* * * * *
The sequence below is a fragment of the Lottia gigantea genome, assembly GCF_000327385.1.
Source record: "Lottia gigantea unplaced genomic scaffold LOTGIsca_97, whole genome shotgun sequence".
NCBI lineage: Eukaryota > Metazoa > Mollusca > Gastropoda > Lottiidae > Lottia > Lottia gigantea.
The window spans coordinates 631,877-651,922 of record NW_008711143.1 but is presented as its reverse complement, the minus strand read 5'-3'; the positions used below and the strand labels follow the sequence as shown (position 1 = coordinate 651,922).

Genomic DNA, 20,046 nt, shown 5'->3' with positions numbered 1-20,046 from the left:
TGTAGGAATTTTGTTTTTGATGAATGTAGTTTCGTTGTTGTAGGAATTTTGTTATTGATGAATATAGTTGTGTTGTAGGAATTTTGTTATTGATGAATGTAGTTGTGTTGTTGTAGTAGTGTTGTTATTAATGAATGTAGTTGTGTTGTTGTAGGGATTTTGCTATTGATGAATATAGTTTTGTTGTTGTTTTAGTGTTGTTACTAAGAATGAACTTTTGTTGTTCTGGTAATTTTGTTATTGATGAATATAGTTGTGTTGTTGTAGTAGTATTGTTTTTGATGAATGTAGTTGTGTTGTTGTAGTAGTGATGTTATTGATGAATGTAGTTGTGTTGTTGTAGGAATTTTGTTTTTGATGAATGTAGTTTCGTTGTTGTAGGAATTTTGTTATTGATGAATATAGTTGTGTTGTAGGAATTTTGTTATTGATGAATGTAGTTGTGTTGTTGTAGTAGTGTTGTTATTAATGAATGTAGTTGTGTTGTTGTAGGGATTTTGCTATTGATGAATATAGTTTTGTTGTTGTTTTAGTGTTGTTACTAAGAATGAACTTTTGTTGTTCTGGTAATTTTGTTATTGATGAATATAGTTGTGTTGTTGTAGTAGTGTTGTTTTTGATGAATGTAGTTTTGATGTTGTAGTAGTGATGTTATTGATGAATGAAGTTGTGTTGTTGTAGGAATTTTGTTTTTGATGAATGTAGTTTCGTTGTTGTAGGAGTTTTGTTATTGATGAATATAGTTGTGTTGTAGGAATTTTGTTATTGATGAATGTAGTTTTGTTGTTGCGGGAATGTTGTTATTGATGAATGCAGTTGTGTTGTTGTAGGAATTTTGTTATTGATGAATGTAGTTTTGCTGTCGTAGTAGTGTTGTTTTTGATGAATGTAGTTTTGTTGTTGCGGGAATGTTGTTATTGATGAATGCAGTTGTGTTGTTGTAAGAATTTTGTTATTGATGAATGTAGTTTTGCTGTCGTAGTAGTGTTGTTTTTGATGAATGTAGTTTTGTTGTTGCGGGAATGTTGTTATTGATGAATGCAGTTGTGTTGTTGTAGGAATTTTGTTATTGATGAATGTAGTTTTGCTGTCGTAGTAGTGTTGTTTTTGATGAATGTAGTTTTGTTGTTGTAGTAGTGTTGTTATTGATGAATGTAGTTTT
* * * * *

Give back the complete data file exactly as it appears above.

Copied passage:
The sequence below is a fragment of the Lottia gigantea genome, assembly GCF_000327385.1.
Source record: "Lottia gigantea unplaced genomic scaffold LOTGIsca_97, whole genome shotgun sequence".
NCBI lineage: Eukaryota > Metazoa > Mollusca > Gastropoda > Lottiidae > Lottia > Lottia gigantea.
The window spans coordinates 631,877-651,922 of record NW_008711143.1 but is presented as its reverse complement, the minus strand read 5'-3'; the positions used below and the strand labels follow the sequence as shown (position 1 = coordinate 651,922).

Genomic DNA, 20,046 nt, shown 5'->3' with positions numbered 1-20,046 from the left:
TGTAGGAATTTTGTTTTTGATGAATGTAGTTTCGTTGTTGTAGGAATTTTGTTATTGATGAATATAGTTGTGTTGTAGGAATTTTGTTATTGATGAATGTAGTTGTGTTGTTGTAGTAGTGTTGTTATTAATGAATGTAGTTGTGTTGTTGTAGGGATTTTGCTATTGATGAATATAGTTTTGTTGTTGTTTTAGTGTTGTTACTAAGAATGAACTTTTGTTGTTCTGGTAATTTTGTTATTGATGAATATAGTTGTGTTGTTGTAGTAGTATTGTTTTTGATGAATGTAGTTGTGTTGTTGTAGTAGTGATGTTATTGATGAATGTAGTTGTGTTGTTGTAGGAATTTTGTTTTTGATGAATGTAGTTTCGTTGTTGTAGGAATTTTGTTATTGATGAATATAGTTGTGTTGTAGGAATTTTGTTATTGATGAATGTAGTTGTGTTGTTGTAGTAGTGTTGTTATTAATGAATGTAGTTGTGTTGTTGTAGGGATTTTGCTATTGATGAATATAGTTTTGTTGTTGTTTTAGTGTTGTTACTAAGAATGAACTTTTGTTGTTCTGGTAATTTTGTTATTGATGAATATAGTTGTGTTGTTGTAGTAGTGTTGTTTTTGATGAATGTAGTTTTGATGTTGTAGTAGTGATGTTATTGATGAATGAAGTTGTGTTGTTGTAGGAATTTTGTTTTTGATGAATGTAGTTTCGTTGTTGTAGGAGTTTTGTTATTGATGAATATAGTTGTGTTGTAGGAATTTTGTTATTGATGAATGTAGTTTTGTTGTTGCGGGAATGTTGTTATTGATGAATGCAGTTGTGTTGTTGTAGGAATTTTGTTATTGATGAATGTAGTTTTGCTGTCGTAGTAGTGTTGTTTTTGATGAATGTAGTTTTGTTGTTGCGGGAATGTTGTTATTGATGAATGCAGTTGTGTTGTTGTAAGAATTTTGTTATTGATGAATGTAGTTTTGCTGTCGTAGTAGTGTTGTTTTTGATGAATGTAGTTTTGTTGTTGCGGGAATGTTGTTATTGATGAATGCAGTTGTGTTGTTGTAGGAATTTTGTTATTGATGAATGTAGTTTTGCTGTCGTAGTAGTGTTGTTTTTGATGAATGTAGTTTTGTTGTTGTAGTAGTGTTGTTATTGATGAATGTAGTTTT